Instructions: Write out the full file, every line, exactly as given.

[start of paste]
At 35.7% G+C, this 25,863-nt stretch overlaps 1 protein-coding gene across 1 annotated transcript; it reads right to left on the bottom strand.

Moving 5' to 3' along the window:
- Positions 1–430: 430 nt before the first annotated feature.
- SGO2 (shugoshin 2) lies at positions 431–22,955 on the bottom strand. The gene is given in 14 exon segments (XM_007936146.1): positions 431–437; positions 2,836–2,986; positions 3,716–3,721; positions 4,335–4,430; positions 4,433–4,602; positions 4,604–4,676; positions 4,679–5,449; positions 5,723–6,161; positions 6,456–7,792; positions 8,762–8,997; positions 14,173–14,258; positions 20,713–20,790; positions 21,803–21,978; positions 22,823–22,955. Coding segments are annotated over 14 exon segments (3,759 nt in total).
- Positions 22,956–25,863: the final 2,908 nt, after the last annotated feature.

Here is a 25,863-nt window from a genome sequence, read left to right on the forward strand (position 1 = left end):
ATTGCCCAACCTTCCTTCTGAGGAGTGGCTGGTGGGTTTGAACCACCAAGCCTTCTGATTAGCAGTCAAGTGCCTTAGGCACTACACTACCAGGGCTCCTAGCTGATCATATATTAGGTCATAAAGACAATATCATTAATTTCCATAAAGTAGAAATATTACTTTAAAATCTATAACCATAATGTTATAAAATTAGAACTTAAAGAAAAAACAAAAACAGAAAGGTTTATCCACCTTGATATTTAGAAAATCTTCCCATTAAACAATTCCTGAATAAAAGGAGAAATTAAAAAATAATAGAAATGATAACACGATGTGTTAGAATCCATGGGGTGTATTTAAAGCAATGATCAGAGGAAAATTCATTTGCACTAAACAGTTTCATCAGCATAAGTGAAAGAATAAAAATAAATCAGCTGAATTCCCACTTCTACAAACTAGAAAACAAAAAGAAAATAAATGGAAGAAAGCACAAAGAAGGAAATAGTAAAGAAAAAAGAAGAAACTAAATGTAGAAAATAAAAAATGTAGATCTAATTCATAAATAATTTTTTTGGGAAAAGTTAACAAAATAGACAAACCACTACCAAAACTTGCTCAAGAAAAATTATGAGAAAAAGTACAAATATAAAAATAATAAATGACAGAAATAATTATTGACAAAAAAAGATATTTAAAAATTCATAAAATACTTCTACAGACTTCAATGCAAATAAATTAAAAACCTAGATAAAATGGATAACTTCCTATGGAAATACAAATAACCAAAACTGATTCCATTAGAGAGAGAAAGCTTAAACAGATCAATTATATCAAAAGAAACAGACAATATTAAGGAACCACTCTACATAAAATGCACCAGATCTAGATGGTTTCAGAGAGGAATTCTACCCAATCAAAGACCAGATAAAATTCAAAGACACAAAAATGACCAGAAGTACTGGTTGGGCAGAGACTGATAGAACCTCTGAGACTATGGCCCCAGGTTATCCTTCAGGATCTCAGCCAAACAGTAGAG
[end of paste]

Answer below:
At 35.7% G+C, this 25,863-nt stretch overlaps 1 protein-coding gene across 1 annotated transcript; it reads right to left on the bottom strand.

Moving 5' to 3' along the window:
- Positions 1–430: 430 nt before the first annotated feature.
- SGO2 (shugoshin 2) lies at positions 431–22,955 on the bottom strand. The gene is given in 14 exon segments (XM_007936146.1): positions 431–437; positions 2,836–2,986; positions 3,716–3,721; positions 4,335–4,430; positions 4,433–4,602; positions 4,604–4,676; positions 4,679–5,449; positions 5,723–6,161; positions 6,456–7,792; positions 8,762–8,997; positions 14,173–14,258; positions 20,713–20,790; positions 21,803–21,978; positions 22,823–22,955. Coding segments are annotated over 14 exon segments (3,759 nt in total).
- Positions 22,956–25,863: the final 2,908 nt, after the last annotated feature.

Here is a 25,863-nt window from a genome sequence, read left to right on the forward strand (position 1 = left end):
ATTGCCCAACCTTCCTTCTGAGGAGTGGCTGGTGGGTTTGAACCACCAAGCCTTCTGATTAGCAGTCAAGTGCCTTAGGCACTACACTACCAGGGCTCCTAGCTGATCATATATTAGGTCATAAAGACAATATCATTAATTTCCATAAAGTAGAAATATTACTTTAAAATCTATAACCATAATGTTATAAAATTAGAACTTAAAGAAAAAACAAAAACAGAAAGGTTTATCCACCTTGATATTTAGAAAATCTTCCCATTAAACAATTCCTGAATAAAAGGAGAAATTAAAAAATAATAGAAATGATAACACGATGTGTTAGAATCCATGGGGTGTATTTAAAGCAATGATCAGAGGAAAATTCATTTGCACTAAACAGTTTCATCAGCATAAGTGAAAGAATAAAAATAAATCAGCTGAATTCCCACTTCTACAAACTAGAAAACAAAAAGAAAATAAATGGAAGAAAGCACAAAGAAGGAAATAGTAAAGAAAAAAGAAGAAACTAAATGTAGAAAATAAAAAATGTAGATCTAATTCATAAATAATTTTTTTGGGAAAAGTTAACAAAATAGACAAACCACTACCAAAACTTGCTCAAGAAAAATTATGAGAAAAAGTACAAATATAAAAATAATAAATGACAGAAATAATTATTGACAAAAAAAGATATTTAAAAATTCATAAAATACTTCTACAGACTTCAATGCAAATAAATTAAAAACCTAGATAAAATGGATAACTTCCTATGGAAATACAAATAACCAAAACTGATTCCATTAGAGAGAGAAAGCTTAAACAGATCAATTATATCAAAAGAAACAGACAATATTAAGGAACCACTCTACATAAAATGCACCAGATCTAGATGGTTTCAGAGAGGAATTCTACCCAATCAAAGACCAGATAAAATTCAAAGACACAAAAATGACCAGAAGTACTGGTTGGGCAGAGACTGATAGAACCTCTGAGACTATGGCCCCAGGTTATCCTTCAGGATCTCAGCCAAACAGTAGAG